We were so stunned by what we received at the first Red Mango location, a large, expensive ($8) bowl of almost sacchrin-sweet soft-serve, that we went to another location to see whether the product was uniformly bad. It was. To its credit, Red Mango topped the first, large "yogurt" bowl so generously with pineapple, blueberries, and raspberries that the items fell out on delivery; our second, more cautiously ordered small bowl with only pineapple and blueberries ($5) was for better or worse more reasonably proportioned. But the core of each dish, the cream, was awful - we wanted to stop eating it before our first large-sized bowl was finished, and took no joy in discovering that the second location's smaller bowl was similarly poor. It was a cold, sad awakening to the reality that Western New York has a better chance of getting a poor substitute for Yogurtland - something less tasty, with less variety, and higher prices - than the real thing.
There were other meals in Seattle: mediocre-quality Vietnamese and Hawaiian-style Japanese items inside the International District's Asian supermarket Uwajimaya, and at another location, Kiku Sushi, a memorably good lunch of tonkatsu curry and kitsune udon - a Japanese vegetarian soup with sweet, sliced, flat tofu and thick noodles, named for the foxes it was said to have been prepared for. But these items weren't really worthy of note. It was our meal at Ginza, a Japanese izakaya in Bellevue (103 102nd Ave SE; 425.709.7072), that really thrilled us.
We've visited izakayas in Japan and California, and fallen in love with the concept, believing it to be the next big wave in cooking. An izakaya is, at least by name, a sake shop, and its fare is inappropriately, only half-accurately described by some as "bar food." But it is better understood as the Japanese take on Spanish tapas or Chinese dim sum: small plates, ordered in concert, letting you try safe, inexpensive samples of different things that might interest you. The bar food description does them a disservice in that the dishes they serve from huge menus are actually more elegant and interesting than what you'd find at most full-service places, albeit smaller and not intended to be eaten alone.
Ginza's "Special Menu" is literally packed with izakaya fare: there are roughly 100 different items to choose from, not including the standard menu's more traditional Japanese dishes. Thus, this is a place where you can find marinated, deep-fried Pike Eel served alongside pork sausages, baked duck with wasabi, and sauteed enoki mushrooms with butter. Or you can order sushi, teriyaki, or tonkatsu. Our small group ordered big: the deep-fried squid legs ($4.25), broiled beef short ribs ($5.25), tea leaf roasted pork belly ($5.25), those enoki mushrooms ($4.50), cucumber with special miso ($3.95), broiled eggplant ($4.95), a grilled small sardine sheet ($4.25), and seafood spring rolls ($4.50), plus sushi. Too much sushi.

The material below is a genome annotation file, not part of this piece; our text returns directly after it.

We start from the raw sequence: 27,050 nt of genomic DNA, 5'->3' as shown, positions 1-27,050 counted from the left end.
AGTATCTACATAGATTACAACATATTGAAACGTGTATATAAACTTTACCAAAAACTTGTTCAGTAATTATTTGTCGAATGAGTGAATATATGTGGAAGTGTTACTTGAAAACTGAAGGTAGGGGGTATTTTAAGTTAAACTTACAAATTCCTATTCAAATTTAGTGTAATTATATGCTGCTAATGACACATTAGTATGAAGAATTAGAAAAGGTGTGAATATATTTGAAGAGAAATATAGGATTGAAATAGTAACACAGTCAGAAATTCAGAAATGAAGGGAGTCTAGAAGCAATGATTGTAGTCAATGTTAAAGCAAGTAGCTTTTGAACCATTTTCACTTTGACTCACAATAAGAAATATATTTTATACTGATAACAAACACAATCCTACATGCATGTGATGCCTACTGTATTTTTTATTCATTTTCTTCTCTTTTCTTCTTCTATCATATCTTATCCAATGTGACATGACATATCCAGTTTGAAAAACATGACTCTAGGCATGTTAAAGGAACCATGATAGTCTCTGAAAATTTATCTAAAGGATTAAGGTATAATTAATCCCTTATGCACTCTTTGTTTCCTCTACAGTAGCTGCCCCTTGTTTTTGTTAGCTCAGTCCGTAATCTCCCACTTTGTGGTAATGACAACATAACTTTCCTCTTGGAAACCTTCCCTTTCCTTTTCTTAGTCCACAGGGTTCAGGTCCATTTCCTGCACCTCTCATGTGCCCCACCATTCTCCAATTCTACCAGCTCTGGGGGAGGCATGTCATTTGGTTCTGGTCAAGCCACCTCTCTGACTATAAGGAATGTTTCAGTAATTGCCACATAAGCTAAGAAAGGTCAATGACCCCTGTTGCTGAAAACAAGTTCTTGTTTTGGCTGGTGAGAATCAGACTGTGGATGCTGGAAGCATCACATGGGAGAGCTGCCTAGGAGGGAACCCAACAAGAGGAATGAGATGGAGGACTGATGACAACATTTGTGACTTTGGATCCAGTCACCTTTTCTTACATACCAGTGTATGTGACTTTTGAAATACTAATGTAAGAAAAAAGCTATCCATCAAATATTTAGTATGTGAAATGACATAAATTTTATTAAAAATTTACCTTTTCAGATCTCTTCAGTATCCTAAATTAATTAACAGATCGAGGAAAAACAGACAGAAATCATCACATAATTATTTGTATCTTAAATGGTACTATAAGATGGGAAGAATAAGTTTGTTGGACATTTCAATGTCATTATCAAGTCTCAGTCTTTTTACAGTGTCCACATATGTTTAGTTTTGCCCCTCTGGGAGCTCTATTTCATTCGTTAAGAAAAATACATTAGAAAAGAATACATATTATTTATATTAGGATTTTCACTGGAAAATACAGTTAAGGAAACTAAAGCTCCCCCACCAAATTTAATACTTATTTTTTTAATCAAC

We were stuffed before the pork belly - a plate of sliced, subtly tea-flavored pieces of pig - arrived, salty and conspicuously fatty, each bite demanding but also preventing another. It was an unusually overpowering item in a culinary genre known for delicacy. As with most izakaya meals, the emphasis at Ginza was on simplicity of cooking: most izakaya menu items are prepared with five or fewer ingredients, their emphasis on rendering the flavors of food "authentic." But they are not all, or even mostly, the same five items with modest twists.
Even in the eight dishes we ordered, we were floored by the juxtaposition of temperatures, textures, and flavors. The slightly cooked but refreshingly chilled fresh cucumber slices balanced a plate of Kentucky-style fried, juicy pieces of squid, as well as crispy blankets weaved from paper-thin sardines. Steaming hot, butter-watered thin mushrooms emerged juicy and stringy, almost spaghetti-like, from a foil wrapper, while an upside-down cup-shaped bit of eggplant that was nearly meat-like in texture and umami, served with three crispy shrimp chips as a garnish. You needn't be a vegetarian to appreciate these items; even carnivores would love them. Other than the dissolve-on-your-tongue shrimp chips, these dishes were rarely surprising - we've had many of them before - but they were unwaveringly delicious, items that would be comfort foods had we been born or raised at the right time in Japan. The only exceptions were the plate of two sliced seafood spring rolls, which were nothing that you couldn't get at any neighborhood Chinese restaurant, and the beef short ribs, a decidedly unvarnished Japanese take on the more flavorful Korean dish kalbi. Both were still tasty, but we wouldn't waste an izakaya visit on them.
"Wasting" an izakaya visit is, as the opening of this article suggests, something close to sinful mostly because Western New York is so far from offering anything like this. These days, our Japanese restaurants seem to be run mostly by Chinese, and their menus, rather than challenging our palates, seem to be cloyingly similar to the ones of twenty years ago. In Japan, some people may visit their favorite izakayas and order the same several dishes, with the same drinks, again and again. But at least they have izakayas, which - if they are as marvelously diverse as Ginza was on our visit - could easily offer 30 completely different meals before a customer needed to repeat items. Western New York needs one, run authentically, right now. Life is too short to eat the same meal over and over again, and Buffalo needs every bit of help it can get in expanding its residents' dining options.